Dont cut off
CREEP feeding lambs and supplementing ewes at grass is vital to avoid mineral deficiencies and improve growth rates of lambs.
ADAS senior sheep consultant Lesley Stubbings says it is tempting to stop feeding at turnout. But she stresses that a lactating ewe with two lambs requires about a kilogram of concentrate a day.
She advises that when turned out, ewes require a high specification concentrate. This should comprise at least 12.5 ME, and 21% protein to provide enough milk, and 0.7% to 0.9% magnesium to guard against staggers.
It is important that minerals are supplied in feed to ensure intakes are adequate.
"Many producers turn out and rely on water added or free access minerals but the greatest risk of staggers occurs when early spring grass is flushed after rain," says Dr Stubbings. As the grass has a high moisture content the ewe doesnt visit the water trough as frequently and minerals supplied in this way may not guarantee sufficient intakes to prevent staggers. At the same time free access minerals can be ignored by some ewes."
When considering creep feeding lambs, Dr Stubbings advises flockmasters first to assess whether the cost of creep feeding could be recouped by marketing lambs early enough to get premium price.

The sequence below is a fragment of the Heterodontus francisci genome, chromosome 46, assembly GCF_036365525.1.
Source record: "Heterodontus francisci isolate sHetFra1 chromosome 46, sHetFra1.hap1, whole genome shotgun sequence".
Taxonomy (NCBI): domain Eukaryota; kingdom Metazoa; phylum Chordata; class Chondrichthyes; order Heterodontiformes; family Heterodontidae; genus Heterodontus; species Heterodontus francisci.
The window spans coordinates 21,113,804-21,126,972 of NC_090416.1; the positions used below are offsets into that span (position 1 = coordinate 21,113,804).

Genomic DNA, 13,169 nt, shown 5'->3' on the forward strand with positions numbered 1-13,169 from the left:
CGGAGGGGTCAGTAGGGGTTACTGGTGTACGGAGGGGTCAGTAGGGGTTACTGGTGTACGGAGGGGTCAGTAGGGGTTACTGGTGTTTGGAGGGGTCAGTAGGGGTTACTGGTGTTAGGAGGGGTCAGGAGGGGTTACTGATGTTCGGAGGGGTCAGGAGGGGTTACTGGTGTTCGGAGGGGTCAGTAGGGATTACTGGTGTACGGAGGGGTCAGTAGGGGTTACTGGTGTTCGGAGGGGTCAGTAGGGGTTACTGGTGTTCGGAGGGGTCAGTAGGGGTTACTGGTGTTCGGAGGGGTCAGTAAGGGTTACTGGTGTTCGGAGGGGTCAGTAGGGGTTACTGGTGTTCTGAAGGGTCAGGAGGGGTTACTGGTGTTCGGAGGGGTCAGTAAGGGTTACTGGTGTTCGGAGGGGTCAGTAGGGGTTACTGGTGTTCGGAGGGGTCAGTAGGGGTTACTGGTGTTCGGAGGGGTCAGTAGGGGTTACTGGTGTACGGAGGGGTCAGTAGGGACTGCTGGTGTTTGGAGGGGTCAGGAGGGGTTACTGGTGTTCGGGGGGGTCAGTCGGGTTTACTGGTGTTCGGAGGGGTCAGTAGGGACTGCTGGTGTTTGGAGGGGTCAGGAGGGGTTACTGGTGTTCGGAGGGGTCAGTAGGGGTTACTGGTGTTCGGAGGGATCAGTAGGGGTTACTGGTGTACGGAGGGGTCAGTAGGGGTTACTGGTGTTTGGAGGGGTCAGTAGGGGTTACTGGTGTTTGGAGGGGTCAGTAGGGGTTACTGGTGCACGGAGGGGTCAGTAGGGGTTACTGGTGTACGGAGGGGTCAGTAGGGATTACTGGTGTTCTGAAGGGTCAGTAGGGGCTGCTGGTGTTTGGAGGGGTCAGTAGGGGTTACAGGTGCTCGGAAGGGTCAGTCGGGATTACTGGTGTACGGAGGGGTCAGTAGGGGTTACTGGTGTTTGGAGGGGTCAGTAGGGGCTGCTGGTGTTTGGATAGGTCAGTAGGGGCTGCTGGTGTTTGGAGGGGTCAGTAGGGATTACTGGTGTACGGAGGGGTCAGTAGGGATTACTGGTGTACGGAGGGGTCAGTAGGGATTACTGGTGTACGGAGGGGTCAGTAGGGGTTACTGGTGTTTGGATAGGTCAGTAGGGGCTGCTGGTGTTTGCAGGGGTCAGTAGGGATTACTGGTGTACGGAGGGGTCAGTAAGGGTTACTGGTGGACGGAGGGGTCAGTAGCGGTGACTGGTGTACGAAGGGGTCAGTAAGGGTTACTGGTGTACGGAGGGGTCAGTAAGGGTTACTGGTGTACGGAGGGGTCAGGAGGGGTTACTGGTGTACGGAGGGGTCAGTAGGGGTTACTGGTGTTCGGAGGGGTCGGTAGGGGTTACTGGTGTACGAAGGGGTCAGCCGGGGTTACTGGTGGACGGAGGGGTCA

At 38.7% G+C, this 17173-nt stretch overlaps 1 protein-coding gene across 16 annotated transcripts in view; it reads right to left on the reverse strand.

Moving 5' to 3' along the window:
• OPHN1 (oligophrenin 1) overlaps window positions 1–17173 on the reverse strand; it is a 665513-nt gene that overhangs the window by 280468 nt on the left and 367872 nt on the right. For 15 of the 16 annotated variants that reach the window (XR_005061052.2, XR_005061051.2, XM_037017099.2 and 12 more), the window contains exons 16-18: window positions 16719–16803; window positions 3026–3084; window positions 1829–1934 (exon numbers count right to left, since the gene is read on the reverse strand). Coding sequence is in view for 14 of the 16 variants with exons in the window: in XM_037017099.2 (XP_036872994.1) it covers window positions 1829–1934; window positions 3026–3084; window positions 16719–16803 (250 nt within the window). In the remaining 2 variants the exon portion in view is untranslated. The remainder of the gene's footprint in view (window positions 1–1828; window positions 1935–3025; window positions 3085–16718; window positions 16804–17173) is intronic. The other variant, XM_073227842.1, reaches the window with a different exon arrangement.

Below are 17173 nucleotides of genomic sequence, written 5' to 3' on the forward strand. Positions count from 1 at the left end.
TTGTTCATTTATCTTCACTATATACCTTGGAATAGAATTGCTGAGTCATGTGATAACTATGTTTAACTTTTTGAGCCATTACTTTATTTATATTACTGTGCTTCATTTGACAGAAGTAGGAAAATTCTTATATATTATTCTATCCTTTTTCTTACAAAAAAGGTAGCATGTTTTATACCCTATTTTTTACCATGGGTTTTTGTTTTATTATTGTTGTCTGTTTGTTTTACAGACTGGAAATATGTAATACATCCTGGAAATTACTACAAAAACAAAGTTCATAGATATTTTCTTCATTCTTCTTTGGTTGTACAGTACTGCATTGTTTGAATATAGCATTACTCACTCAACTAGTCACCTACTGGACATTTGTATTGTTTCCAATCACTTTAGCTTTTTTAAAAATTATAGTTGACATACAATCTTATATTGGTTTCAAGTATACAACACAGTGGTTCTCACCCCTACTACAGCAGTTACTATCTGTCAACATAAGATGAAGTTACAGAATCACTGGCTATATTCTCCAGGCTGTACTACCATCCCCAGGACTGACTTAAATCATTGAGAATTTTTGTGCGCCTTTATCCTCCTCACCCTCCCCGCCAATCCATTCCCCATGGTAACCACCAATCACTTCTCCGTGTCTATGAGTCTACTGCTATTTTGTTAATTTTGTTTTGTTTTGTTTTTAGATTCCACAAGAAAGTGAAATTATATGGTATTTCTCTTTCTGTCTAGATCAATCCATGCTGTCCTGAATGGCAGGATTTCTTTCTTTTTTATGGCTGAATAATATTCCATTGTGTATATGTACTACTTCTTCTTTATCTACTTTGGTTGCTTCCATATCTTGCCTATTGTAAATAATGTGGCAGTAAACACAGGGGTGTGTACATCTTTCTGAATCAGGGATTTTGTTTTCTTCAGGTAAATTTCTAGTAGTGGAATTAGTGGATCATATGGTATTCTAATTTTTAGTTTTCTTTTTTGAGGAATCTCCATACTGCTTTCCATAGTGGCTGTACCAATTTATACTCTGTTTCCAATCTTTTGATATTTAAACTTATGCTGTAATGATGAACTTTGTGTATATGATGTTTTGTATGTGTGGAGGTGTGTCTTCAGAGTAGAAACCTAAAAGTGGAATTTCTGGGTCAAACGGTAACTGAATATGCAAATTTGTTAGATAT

"Lambs will eat about 30kg to 40kg a head of creep feed up to finishing, costing about £5 to £6 a lamb," says Dr Stubbings.
"The key to successful creep feeding is to stock tightly at about 50% above the normal rate of 12 ewes/ha so that intakes of creep are high. Otherwise lambs will fill up on grass and growth will be insufficient to reach an early market."
Bought-in creep feed is preferable at 18 to 20% protein, 25% to 28% calcium, 0% phosphorus and 0% magnesium. Home-mixed cereals plus soya should be above 14% moisture or the rumen will fail to break them down.
"To increase water intakes a rock salt lick should be provided next to the water trough.
"Because lambs are being finished intensively a coccidiostat may be needed and veterinary advice should be sought," says Dr Stubbings.
• Offer a high energy 21% protein concentrate.
• Supply minerals in feed to guard against staggers.
• Assess whether cost of creep can be recouped by marketing lambs early.
Lesley Stubbings:"The key to successful creep feeding is to stock tightly."
Correct level and type of supplement fed at turn-out is vital to secure profitable, early-season performance. Jessica Buss and
Jonathan Riley report